For one thing, Congress recently decided to continue funding GWI treatment research at $20 million for the next year.
“[This] is just what we asked for,” said Hardie. “It shows that Congress continues to take Gulf War veterans’ health issues far more seriously than the Department of Defense or the VA.”
In addition to the two House hearings earlier this year, the Senate has also taken up the GWI issue.
Last month, Sen. Tammy Baldwin, a Democrat from Wisconsin, announced that reforms and investments she fought for to improve veterans’ care were passed by the Senate as a part of the fiscal year 2017 Military Construction and Veterans Affairs funding bill.
Among Baldwin’s priorities stated in the bill is “better treatment for veterans suffering from Gulf War Illness.”
Baldwin’s provisions, which have received virtually no media coverage, would “improve the approval rates of veterans’ disability claims; enhance ongoing studies and research into the causes of and treatments for Gulf War Illness; and strengthen the membership and work of the Research Advisory Committee, which oversees the government’s research agenda.”
A spokesperson for the VA told Healthline, “The Department of Veterans Affairs is currently working on responding directly to Senator Baldwin, and will include relevant post-deployment health information.”
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The science surrounding GWI also continues to progress.
Two major, four-year, $5 million treatment development research projects at Nova Southeastern University and Boston University are about halfway completed and are expected to break new ground for possible GWI treatment recommendations.
And while there are no evidence-based treatments yet for GWI, some natural supplements have been shown in studies to effectively lessen some of the symptoms.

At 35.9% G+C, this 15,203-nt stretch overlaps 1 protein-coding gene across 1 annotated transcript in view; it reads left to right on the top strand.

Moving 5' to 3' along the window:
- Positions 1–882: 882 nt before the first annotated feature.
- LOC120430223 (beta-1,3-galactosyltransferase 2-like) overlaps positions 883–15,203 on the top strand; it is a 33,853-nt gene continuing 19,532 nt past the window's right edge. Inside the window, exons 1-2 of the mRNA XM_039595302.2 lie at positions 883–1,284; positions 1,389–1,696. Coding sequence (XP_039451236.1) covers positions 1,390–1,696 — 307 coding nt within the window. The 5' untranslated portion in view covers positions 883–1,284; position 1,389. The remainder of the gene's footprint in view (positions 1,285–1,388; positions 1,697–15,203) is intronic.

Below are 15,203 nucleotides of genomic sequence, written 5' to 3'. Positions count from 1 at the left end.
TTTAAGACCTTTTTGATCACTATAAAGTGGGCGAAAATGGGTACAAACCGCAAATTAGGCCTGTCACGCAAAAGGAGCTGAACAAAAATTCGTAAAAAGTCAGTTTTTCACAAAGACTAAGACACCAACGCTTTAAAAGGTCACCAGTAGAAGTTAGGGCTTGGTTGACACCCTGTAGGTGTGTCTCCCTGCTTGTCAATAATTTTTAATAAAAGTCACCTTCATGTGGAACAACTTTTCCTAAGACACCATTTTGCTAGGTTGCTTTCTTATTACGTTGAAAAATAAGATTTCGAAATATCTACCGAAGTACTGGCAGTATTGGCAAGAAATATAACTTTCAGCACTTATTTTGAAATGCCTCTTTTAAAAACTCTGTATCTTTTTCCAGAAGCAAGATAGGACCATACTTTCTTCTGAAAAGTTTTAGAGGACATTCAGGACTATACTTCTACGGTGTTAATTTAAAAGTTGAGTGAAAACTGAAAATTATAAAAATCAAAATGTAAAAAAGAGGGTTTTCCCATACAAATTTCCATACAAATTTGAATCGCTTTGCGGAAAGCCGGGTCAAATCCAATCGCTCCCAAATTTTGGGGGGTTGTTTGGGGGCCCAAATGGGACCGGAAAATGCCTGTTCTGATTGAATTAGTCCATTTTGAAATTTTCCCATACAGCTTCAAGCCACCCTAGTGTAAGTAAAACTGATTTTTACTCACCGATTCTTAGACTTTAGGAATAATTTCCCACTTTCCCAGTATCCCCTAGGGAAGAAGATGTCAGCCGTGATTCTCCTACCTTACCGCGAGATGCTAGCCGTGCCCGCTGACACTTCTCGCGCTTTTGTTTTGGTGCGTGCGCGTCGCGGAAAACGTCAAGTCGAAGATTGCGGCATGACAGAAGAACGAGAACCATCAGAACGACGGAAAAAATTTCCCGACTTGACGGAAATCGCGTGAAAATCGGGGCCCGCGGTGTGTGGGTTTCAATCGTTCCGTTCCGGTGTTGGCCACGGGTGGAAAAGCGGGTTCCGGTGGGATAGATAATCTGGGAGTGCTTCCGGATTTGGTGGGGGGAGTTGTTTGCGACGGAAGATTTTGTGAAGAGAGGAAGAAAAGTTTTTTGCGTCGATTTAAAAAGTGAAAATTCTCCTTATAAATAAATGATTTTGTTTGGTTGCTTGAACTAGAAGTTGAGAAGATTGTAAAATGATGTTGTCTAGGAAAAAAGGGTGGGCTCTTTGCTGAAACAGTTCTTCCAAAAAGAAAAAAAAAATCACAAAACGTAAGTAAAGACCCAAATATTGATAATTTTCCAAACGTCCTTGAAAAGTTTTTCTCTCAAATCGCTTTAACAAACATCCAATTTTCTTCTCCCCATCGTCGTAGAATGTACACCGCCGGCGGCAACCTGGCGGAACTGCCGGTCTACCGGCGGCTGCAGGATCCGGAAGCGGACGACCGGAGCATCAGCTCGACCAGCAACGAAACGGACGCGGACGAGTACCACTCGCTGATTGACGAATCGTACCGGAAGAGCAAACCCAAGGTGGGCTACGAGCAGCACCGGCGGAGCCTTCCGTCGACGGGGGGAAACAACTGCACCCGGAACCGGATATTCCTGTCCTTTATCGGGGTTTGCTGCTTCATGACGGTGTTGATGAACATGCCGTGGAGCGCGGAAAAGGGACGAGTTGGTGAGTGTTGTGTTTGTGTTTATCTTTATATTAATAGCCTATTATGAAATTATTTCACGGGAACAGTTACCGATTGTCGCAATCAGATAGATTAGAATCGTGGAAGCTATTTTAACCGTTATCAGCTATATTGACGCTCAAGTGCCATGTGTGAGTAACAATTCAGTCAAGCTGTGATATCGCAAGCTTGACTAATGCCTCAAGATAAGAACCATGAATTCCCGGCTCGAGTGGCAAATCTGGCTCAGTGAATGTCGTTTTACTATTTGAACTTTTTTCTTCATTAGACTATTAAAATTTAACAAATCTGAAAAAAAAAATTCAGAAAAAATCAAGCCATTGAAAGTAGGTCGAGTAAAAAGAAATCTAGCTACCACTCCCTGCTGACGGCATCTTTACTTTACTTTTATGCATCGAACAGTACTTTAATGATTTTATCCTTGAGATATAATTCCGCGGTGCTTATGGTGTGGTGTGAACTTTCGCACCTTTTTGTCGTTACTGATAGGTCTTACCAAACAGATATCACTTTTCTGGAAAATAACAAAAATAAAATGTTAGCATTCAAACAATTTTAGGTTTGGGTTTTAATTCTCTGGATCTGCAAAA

Researchers at the University of California, San Diego, concluded a few years ago that 19 of the most common GWI symptoms improved after taking supplements.
“We found in our research that there was significant benefit to the veterans’ physical function,” Beatrice Golomb, professor of medicine at the school and principal investigator on the study, told the Bergmann & Moore veterans law firm. “And that is a huge issue with these veterans, whose physical functions often decline. Some of them used to run 20 miles. Now they can’t jog a couple of blocks.”
About 80 percent of veterans with GWI who took coenzyme Q10 (CoQ10) saw improved physical function, and the improvement correlated to higher levels of CoQ10 found in the blood, according to research published in Neural Computation.
“This is not a cure, but we think maybe if we give the veterans more of a mitochondrial cocktail they will see an even greater benefit,” Golomb said.
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Winnett said he felt a “moral obligation” to help his fellow vets after making a 2008 trip to Washington for a VA hearing on Gulf War veterans’ health.